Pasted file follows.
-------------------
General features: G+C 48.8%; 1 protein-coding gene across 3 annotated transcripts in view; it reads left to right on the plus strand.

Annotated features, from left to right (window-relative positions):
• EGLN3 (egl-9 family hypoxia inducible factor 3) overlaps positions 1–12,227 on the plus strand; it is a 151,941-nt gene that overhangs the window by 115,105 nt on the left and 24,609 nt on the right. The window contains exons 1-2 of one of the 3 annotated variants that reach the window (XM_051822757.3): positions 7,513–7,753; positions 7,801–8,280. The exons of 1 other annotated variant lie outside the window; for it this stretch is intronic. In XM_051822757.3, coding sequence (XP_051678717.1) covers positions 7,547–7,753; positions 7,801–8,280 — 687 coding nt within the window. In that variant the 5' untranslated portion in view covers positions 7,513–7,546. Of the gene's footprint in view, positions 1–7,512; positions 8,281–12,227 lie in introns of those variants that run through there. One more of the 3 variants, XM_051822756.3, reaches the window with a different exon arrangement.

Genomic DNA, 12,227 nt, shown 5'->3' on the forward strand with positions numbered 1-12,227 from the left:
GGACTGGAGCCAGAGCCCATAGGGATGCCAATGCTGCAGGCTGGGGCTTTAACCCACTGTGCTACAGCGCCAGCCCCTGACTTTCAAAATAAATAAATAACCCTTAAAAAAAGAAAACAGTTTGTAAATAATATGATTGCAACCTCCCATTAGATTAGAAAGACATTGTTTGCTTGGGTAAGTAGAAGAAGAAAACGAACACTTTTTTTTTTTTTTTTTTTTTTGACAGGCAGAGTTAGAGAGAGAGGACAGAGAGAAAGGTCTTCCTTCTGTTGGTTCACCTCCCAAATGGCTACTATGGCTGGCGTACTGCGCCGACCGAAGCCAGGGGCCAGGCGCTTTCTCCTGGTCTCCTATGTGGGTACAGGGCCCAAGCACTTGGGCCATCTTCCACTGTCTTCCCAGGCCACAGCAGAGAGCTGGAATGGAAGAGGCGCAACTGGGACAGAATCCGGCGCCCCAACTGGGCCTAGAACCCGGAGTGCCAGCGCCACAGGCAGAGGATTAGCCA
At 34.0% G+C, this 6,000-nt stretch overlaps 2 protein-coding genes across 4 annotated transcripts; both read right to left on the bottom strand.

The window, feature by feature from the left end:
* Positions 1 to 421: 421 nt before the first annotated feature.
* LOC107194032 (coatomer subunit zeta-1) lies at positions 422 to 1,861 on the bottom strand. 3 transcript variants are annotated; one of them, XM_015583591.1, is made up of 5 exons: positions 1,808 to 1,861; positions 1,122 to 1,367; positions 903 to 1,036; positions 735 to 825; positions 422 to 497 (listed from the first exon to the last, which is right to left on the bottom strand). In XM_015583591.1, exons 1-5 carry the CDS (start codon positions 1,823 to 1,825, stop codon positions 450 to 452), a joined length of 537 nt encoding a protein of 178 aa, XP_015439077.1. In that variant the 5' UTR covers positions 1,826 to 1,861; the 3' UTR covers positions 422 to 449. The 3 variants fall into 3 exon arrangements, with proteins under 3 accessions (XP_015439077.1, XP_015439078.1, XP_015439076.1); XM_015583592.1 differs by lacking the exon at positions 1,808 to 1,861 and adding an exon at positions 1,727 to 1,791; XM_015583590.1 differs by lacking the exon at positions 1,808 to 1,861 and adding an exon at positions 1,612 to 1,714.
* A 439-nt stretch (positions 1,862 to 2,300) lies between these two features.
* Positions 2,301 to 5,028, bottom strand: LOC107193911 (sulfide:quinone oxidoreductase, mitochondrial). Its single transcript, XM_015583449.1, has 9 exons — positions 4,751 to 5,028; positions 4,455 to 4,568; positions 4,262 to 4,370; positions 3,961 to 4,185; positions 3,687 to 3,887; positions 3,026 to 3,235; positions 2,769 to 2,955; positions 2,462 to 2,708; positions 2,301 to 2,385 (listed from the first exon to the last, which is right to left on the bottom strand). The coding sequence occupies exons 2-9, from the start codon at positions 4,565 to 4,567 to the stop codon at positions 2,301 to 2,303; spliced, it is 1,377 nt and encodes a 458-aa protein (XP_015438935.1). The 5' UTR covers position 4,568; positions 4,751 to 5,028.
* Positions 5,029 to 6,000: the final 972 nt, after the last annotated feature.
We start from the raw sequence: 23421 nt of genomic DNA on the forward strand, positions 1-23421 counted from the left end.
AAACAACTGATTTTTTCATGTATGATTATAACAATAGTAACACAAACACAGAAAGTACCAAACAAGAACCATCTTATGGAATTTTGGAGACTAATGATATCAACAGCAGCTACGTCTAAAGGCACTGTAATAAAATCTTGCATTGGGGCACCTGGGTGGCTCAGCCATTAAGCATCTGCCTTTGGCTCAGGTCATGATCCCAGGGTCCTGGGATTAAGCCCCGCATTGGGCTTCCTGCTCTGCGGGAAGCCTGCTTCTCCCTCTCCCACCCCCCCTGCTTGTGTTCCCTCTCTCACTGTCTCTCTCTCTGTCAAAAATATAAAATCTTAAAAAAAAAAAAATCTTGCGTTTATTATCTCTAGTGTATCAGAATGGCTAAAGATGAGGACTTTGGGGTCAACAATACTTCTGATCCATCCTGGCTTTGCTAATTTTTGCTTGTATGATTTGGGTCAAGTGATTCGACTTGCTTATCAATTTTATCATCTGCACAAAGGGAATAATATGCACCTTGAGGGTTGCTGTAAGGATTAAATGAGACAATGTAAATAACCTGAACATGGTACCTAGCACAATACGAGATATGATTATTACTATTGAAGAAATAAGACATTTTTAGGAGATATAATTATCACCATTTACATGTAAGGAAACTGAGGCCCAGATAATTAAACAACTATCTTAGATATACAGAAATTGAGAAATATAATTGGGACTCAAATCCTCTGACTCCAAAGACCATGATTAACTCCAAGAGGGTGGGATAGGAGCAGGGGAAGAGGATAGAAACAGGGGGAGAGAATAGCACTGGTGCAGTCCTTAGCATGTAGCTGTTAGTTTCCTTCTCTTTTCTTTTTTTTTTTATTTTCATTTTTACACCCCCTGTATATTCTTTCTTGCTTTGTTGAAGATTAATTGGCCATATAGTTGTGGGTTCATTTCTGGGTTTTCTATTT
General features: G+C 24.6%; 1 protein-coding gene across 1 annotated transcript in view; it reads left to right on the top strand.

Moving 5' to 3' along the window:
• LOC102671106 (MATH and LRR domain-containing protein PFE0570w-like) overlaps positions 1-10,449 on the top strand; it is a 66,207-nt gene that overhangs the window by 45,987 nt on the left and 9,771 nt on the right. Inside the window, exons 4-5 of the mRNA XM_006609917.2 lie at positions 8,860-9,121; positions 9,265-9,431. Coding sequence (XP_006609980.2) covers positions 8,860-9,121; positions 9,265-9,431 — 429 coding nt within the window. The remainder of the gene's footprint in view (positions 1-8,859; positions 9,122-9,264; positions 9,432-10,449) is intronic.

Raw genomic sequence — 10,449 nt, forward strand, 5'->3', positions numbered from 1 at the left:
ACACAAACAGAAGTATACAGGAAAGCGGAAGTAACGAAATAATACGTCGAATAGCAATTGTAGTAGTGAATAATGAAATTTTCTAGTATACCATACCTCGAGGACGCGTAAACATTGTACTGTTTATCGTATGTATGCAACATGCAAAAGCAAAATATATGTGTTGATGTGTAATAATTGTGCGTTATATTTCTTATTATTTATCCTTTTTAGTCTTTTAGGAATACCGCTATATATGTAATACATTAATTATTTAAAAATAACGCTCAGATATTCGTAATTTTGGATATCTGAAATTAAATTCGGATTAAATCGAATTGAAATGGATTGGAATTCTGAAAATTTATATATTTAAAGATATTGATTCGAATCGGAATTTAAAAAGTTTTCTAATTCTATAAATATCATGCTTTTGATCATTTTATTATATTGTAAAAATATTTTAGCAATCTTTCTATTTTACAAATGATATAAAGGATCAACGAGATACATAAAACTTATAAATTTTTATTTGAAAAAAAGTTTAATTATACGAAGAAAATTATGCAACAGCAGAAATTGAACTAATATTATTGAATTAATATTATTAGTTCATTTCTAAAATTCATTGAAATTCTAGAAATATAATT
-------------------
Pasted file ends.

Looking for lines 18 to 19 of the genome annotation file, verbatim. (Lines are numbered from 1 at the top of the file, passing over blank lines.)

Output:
Raw genomic sequence — 10,449 nt, forward strand, 5'->3', positions numbered from 1 at the left:
ACACAAACAGAAGTATACAGGAAAGCGGAAGTAACGAAATAATACGTCGAATAGCAATTGTAGTAGTGAATAATGAAATTTTCTAGTATACCATACCTCGAGGACGCGTAAACATTGTACTGTTTATCGTATGTATGCAACATGCAAAAGCAAAATATATGTGTTGATGTGTAATAATTGTGCGTTATATTTCTTATTATTTATCCTTTTTAGTCTTTTAGGAATACCGCTATATATGTAATACATTAATTATTTAAAAATAACGCTCAGATATTCGTAATTTTGGATATCTGAAATTAAATTCGGATTAAATCGAATTGAAATGGATTGGAATTCTGAAAATTTATATATTTAAAGATATTGATTCGAATCGGAATTTAAAAAGTTTTCTAATTCTATAAATATCATGCTTTTGATCATTTTATTATATTGTAAAAATATTTTAGCAATCTTTCTATTTTACAAATGATATAAAGGATCAACGAGATACATAAAACTTATAAATTTTTATTTGAAAAAAAGTTTAATTATACGAAGAAAATTATGCAACAGCAGAAATTGAACTAATATTATTGAATTAATATTATTAGTTCATTTCTAAAATTCATTGAAATTCTAGAAATATAATT